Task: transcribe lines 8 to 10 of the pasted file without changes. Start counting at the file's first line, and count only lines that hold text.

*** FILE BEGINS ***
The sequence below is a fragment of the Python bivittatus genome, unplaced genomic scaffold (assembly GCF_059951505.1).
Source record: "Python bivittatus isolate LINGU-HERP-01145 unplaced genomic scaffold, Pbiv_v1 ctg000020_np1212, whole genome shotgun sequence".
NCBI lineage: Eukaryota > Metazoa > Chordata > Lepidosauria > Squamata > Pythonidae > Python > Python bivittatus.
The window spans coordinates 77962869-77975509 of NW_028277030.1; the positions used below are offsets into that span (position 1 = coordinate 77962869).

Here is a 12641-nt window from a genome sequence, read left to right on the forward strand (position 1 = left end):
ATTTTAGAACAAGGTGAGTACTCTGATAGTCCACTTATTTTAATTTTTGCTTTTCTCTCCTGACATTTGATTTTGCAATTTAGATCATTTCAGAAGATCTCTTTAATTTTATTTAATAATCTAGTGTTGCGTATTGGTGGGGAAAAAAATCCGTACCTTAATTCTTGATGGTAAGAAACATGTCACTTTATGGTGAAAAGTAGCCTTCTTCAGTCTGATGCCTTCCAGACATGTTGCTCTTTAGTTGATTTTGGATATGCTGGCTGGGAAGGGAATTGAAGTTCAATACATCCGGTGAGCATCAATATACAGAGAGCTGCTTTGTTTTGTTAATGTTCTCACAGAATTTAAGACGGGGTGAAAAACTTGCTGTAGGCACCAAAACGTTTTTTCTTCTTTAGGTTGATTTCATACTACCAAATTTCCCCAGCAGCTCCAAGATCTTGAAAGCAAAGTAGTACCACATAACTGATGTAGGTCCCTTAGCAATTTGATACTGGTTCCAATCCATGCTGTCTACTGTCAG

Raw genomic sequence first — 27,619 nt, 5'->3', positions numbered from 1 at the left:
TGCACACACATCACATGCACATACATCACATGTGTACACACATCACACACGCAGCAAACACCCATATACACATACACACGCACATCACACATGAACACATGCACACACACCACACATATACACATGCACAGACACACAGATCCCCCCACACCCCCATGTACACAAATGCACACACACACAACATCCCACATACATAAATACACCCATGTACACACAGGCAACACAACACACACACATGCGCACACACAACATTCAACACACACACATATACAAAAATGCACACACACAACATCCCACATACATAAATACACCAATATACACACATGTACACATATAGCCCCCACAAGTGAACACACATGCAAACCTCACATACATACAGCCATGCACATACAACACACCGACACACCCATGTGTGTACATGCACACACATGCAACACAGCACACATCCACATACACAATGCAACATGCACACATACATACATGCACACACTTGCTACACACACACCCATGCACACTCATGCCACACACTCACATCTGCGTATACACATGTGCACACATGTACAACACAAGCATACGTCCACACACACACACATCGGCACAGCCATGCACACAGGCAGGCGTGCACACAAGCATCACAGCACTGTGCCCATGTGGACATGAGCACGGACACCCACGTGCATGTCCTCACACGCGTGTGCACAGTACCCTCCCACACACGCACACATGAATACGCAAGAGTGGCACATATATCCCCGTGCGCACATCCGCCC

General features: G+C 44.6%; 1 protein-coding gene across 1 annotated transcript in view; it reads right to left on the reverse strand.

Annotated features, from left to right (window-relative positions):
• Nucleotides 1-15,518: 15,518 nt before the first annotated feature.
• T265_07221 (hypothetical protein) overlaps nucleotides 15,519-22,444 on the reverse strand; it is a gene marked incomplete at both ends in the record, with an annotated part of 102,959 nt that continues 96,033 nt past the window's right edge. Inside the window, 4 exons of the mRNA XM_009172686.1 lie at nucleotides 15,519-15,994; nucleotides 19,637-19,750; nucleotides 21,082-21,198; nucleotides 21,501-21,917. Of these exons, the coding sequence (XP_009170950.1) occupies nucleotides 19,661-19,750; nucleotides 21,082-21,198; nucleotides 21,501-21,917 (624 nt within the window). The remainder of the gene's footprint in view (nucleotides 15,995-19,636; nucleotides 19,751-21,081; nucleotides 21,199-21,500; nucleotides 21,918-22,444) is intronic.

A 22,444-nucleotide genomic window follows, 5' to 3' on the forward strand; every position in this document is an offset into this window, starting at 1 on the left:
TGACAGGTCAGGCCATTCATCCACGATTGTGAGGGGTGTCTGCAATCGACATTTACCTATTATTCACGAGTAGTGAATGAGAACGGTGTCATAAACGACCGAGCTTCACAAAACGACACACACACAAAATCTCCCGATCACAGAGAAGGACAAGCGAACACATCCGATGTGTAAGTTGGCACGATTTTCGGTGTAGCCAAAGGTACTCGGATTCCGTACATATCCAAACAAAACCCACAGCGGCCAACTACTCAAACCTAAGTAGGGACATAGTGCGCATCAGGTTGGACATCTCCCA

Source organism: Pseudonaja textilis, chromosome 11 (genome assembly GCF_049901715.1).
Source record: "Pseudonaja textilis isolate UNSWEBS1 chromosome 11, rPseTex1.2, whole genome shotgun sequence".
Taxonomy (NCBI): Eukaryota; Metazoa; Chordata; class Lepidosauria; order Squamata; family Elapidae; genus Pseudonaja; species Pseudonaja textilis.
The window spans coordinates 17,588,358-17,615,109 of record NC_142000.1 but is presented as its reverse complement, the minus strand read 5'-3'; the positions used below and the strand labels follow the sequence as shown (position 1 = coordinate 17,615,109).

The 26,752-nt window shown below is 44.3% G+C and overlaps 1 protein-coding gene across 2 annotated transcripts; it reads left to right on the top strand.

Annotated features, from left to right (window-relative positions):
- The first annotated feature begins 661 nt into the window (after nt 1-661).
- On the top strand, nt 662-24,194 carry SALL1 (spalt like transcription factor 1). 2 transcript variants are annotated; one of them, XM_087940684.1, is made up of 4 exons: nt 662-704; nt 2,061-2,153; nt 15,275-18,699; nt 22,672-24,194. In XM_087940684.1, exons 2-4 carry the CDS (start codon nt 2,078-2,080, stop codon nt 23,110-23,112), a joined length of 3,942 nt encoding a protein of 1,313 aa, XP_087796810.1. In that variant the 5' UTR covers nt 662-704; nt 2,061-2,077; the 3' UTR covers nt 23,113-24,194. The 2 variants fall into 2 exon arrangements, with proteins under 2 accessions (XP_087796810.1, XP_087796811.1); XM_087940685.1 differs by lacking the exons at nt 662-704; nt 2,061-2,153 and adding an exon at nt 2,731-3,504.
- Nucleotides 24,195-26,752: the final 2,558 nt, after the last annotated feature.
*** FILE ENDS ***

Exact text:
TGCACACACATCACATGCACATACATCACATGTGTACACACATCACACACGCAGCAAACACCCATATACACATACACACGCACATCACACATGAACACATGCACACACACCACACATATACACATGCACAGACACACAGATCCCCCCACACCCCCATGTACACAAATGCACACACACACAACATCCCACATACATAAATACACCCATGTACACACAGGCAACACAACACACACACATGCGCACACACAACATTCAACACACACACATATACAAAAATGCACACACACAACATCCCACATACATAAATACACCAATATACACACATGTACACATATAGCCCCCACAAGTGAACACACATGCAAACCTCACATACATACAGCCATGCACATACAACACACCGACACACCCATGTGTGTACATGCACACACATGCAACACAGCACACATCCACATACACAATGCAACATGCACACATACATACATGCACACACTTGCTACACACACACCCATGCACACTCATGCCACACACTCACATCTGCGTATACACATGTGCACACATGTACAACACAAGCATACGTCCACACACACACACATCGGCACAGCCATGCACACAGGCAGGCGTGCACACAAGCATCACAGCACTGTGCCCATGTGGACATGAGCACGGACACCCACGTGCATGTCCTCACACGCGTGTGCACAGTACCCTCCCACACACGCACACATGAATACGCAAGAGTGGCACATATATCCCCGTGCGCACATCCGCCC

General features: G+C 44.6%; 1 protein-coding gene across 1 annotated transcript in view; it reads right to left on the reverse strand.

Annotated features, from left to right (window-relative positions):